We monitored the phenology of oviposition by grape berry moth, Paralobesia viteana (Clemens) (Lepidoptera: Tortricidae), in grape (Vitis spp.) vineyards, to determine the optimal timing for control of this pest. Egg deposition was monitored throughout the growing season by visually inspecting grape clusters twice weekly and counting the number of eggs. Male moths were captured on pheromone-baited traps during the same period. Two main periods of egg deposition were detected in all farms and years: the first period in June-July and the second period during August. These episodes of concentrated oviposition were separated by a brief period of low intensity but continuous oviposition. The proportion of eggs laid during the first peak ranged from 9 to 35% of all eggs laid throughout the monitoring period at each site, whereas eggs laid during the second peak ranged from 43 to 78% of all eggs laid. From 49 to 99% of male moths were captured before or during the first peak in oviposition. In field trials with varying application timing of methoxyfenozide targeting the postbloom oviposition, a single application of this selective insecticide at ≈700 degree-days, or ≈12% of cumulative season-long oviposition, provided significant control of grape berry moth comparable with two applications of methoxyfenozide or a three-spray program with broad-spectrum insecticides. Use of predicted oviposition phenology and selective insecticides with long residual activity can improve protection of grapes against infestation by P. viteana.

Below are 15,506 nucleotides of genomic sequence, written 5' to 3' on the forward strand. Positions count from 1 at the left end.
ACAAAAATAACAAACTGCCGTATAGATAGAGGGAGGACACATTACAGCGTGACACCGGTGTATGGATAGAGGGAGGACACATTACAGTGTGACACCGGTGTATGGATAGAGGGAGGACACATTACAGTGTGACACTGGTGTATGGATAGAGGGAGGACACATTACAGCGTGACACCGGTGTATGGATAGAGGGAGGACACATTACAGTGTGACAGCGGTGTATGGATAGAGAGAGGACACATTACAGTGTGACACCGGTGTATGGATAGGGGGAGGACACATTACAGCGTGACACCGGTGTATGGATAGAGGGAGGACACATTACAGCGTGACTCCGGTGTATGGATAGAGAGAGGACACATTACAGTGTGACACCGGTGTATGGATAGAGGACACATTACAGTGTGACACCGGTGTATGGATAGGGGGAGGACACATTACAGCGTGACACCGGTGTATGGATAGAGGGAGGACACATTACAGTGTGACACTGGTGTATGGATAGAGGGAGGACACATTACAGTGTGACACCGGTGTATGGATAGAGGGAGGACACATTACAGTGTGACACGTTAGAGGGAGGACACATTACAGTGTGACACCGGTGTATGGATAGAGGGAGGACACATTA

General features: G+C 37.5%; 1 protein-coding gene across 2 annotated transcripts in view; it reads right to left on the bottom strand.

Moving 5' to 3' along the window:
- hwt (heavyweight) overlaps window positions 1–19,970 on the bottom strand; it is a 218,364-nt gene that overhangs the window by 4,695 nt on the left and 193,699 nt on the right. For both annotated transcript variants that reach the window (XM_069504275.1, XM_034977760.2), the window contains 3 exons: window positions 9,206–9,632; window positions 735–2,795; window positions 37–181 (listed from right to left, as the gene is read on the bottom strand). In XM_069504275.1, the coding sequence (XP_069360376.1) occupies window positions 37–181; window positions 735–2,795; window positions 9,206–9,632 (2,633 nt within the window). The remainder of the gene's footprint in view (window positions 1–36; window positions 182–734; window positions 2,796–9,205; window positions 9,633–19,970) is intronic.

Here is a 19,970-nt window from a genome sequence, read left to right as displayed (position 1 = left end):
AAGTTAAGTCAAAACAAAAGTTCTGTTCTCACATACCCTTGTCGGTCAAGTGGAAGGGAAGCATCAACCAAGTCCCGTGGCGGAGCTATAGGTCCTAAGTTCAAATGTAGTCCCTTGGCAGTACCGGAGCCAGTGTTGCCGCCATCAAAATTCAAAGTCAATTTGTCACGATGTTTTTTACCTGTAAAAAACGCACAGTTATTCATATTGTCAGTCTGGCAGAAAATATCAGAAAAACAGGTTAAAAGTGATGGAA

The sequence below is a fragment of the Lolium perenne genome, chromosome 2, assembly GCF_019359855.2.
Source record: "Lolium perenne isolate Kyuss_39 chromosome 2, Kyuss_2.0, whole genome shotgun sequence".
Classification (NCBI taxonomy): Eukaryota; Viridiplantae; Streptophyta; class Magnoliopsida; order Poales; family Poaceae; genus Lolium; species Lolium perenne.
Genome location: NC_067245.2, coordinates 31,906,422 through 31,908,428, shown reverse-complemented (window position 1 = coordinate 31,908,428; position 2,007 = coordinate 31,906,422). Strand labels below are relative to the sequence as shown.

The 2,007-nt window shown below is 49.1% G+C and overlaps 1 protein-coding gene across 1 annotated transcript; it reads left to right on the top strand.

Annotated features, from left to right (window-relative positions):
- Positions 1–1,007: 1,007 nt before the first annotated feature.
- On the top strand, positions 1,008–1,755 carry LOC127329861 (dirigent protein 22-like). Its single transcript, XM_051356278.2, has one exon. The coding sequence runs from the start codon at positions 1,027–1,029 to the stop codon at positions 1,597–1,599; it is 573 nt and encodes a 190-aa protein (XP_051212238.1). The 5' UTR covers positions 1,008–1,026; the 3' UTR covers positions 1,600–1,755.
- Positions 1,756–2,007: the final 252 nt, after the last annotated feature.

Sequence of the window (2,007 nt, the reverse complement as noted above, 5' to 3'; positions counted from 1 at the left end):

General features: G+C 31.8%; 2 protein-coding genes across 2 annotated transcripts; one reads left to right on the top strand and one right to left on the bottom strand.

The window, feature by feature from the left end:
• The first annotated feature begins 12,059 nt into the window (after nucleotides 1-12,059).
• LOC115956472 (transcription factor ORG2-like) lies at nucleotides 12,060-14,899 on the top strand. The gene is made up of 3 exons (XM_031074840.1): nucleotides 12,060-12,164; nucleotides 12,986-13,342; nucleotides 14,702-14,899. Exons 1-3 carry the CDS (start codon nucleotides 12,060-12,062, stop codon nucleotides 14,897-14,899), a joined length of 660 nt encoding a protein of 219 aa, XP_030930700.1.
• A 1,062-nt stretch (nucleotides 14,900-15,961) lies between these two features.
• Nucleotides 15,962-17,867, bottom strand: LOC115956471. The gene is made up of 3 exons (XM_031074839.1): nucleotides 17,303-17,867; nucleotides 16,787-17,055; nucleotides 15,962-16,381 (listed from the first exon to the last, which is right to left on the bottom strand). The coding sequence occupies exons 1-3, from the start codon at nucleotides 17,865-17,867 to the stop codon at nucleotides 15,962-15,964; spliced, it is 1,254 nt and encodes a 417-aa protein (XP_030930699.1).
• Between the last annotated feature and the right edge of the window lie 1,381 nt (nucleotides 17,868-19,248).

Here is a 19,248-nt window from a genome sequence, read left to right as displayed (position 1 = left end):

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Vol. 102 • No. 2